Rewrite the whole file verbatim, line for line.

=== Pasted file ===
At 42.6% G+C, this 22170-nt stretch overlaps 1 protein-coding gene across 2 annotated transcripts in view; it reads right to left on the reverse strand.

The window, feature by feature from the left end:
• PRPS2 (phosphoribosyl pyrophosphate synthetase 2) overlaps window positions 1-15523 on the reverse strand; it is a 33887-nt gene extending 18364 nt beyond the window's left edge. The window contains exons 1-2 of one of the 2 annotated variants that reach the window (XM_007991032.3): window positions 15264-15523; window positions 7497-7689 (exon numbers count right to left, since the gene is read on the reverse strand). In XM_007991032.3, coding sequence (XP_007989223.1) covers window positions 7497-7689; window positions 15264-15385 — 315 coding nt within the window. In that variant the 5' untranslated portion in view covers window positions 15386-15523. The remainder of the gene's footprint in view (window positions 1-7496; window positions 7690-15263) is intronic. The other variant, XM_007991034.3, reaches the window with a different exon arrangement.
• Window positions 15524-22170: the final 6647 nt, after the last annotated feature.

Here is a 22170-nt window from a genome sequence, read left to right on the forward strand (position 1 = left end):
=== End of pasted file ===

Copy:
At 42.6% G+C, this 22170-nt stretch overlaps 1 protein-coding gene across 2 annotated transcripts in view; it reads right to left on the reverse strand.

The window, feature by feature from the left end:
• PRPS2 (phosphoribosyl pyrophosphate synthetase 2) overlaps window positions 1-15523 on the reverse strand; it is a 33887-nt gene extending 18364 nt beyond the window's left edge. The window contains exons 1-2 of one of the 2 annotated variants that reach the window (XM_007991032.3): window positions 15264-15523; window positions 7497-7689 (exon numbers count right to left, since the gene is read on the reverse strand). In XM_007991032.3, coding sequence (XP_007989223.1) covers window positions 7497-7689; window positions 15264-15385 — 315 coding nt within the window. In that variant the 5' untranslated portion in view covers window positions 15386-15523. The remainder of the gene's footprint in view (window positions 1-7496; window positions 7690-15263) is intronic. The other variant, XM_007991034.3, reaches the window with a different exon arrangement.
• Window positions 15524-22170: the final 6647 nt, after the last annotated feature.

Here is a 22170-nt window from a genome sequence, read left to right on the forward strand (position 1 = left end):